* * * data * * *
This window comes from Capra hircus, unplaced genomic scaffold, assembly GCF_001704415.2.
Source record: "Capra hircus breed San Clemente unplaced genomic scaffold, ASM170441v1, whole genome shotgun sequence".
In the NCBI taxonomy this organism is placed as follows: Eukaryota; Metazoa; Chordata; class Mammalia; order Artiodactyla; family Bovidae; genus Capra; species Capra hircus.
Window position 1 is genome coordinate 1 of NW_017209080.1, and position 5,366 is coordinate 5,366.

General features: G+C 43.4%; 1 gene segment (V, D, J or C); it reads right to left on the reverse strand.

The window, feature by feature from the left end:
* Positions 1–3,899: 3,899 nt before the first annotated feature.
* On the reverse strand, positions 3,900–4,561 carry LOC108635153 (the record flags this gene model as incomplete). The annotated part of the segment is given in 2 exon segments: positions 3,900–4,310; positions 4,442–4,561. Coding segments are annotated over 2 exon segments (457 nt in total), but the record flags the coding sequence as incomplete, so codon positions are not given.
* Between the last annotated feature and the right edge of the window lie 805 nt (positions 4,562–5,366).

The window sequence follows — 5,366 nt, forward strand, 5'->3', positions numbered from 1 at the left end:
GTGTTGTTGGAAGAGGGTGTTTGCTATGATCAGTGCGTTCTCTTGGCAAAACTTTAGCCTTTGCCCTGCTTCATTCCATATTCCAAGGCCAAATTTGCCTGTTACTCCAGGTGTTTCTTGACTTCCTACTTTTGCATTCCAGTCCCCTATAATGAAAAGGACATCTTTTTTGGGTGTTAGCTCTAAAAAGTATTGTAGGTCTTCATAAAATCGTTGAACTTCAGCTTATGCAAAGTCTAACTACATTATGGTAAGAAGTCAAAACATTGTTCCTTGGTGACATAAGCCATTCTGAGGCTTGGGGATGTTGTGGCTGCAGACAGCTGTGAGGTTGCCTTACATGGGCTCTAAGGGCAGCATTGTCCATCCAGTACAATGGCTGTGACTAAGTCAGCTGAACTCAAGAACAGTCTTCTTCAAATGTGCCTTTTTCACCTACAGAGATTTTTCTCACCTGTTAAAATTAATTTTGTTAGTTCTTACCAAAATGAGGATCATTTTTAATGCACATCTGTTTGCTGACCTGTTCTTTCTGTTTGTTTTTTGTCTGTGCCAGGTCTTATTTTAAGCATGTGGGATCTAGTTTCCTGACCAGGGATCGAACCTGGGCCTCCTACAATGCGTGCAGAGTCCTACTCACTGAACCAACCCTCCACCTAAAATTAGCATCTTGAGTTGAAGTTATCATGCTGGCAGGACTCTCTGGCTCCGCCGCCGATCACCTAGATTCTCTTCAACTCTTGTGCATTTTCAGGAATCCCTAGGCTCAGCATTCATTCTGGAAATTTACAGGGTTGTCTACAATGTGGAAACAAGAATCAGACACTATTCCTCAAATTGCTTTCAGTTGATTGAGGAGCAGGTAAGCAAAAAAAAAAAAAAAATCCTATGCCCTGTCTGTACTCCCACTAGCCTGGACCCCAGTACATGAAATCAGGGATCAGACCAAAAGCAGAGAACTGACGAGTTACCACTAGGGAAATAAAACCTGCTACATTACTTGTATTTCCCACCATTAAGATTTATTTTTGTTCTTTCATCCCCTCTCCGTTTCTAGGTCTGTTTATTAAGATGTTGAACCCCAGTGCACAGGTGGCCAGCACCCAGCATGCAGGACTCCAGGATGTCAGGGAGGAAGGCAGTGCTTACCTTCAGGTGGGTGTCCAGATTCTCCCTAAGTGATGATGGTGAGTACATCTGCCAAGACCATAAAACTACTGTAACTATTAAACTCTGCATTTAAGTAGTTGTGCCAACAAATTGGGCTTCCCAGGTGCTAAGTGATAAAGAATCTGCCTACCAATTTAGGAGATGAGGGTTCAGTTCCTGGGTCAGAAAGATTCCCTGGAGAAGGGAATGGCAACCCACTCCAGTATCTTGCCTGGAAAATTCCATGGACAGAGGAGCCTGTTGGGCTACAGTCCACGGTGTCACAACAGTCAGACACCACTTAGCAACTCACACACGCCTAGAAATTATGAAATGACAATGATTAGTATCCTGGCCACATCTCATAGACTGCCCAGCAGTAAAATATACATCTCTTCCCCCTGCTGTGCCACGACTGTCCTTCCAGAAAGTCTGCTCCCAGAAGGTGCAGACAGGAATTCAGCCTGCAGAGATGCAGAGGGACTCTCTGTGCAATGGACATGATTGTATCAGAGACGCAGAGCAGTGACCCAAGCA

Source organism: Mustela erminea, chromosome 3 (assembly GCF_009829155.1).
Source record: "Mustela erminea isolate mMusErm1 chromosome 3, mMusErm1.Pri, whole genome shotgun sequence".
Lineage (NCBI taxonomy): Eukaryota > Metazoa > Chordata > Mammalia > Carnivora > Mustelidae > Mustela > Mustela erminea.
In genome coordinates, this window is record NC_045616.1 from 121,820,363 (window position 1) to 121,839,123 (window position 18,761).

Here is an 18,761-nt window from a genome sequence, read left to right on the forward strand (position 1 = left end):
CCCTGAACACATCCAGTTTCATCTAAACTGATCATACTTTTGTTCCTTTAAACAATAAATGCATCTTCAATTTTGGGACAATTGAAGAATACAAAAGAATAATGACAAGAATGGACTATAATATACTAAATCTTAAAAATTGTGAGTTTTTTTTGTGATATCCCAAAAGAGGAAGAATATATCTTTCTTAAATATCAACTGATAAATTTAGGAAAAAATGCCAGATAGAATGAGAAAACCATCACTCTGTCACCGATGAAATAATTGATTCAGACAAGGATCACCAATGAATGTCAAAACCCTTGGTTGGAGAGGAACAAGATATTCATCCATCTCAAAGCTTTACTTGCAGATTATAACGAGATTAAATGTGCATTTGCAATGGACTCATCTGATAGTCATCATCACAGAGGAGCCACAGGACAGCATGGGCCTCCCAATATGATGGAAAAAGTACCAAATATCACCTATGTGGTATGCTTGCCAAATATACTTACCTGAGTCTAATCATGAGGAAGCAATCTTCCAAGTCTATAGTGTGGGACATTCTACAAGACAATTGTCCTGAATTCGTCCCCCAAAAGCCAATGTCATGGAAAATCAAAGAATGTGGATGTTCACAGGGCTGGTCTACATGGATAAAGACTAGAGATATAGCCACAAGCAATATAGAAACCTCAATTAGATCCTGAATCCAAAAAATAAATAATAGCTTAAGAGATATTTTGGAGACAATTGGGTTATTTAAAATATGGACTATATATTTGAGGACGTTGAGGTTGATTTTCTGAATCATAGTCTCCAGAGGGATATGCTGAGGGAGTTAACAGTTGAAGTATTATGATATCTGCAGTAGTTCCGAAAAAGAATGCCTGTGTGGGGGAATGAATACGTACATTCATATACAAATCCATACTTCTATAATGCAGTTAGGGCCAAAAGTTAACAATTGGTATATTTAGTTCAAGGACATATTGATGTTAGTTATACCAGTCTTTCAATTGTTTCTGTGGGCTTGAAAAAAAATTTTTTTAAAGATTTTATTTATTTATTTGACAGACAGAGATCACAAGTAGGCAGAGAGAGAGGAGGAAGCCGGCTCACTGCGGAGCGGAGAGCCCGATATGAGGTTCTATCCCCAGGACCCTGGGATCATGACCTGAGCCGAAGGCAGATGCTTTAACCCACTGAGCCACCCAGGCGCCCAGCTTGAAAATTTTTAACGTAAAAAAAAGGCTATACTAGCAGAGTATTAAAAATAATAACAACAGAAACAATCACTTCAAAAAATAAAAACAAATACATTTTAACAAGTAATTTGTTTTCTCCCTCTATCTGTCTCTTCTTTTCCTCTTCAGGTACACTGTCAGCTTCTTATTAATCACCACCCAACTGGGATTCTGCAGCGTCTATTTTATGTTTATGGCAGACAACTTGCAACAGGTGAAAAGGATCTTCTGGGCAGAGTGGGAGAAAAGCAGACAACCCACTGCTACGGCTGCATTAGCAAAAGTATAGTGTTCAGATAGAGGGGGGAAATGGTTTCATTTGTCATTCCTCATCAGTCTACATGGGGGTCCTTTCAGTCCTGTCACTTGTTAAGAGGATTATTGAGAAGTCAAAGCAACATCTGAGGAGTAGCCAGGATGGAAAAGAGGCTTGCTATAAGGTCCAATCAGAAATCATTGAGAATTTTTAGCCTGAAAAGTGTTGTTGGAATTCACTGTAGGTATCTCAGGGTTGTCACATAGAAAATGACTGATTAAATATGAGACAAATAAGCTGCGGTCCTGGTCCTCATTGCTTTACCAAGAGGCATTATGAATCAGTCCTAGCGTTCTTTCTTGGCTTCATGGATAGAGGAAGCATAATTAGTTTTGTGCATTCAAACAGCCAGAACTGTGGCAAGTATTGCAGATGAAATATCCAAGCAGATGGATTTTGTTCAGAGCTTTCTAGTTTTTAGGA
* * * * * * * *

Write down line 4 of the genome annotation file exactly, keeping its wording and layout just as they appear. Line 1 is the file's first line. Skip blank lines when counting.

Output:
Window position 1 is genome coordinate 1 of NW_017209080.1, and position 5,366 is coordinate 5,366.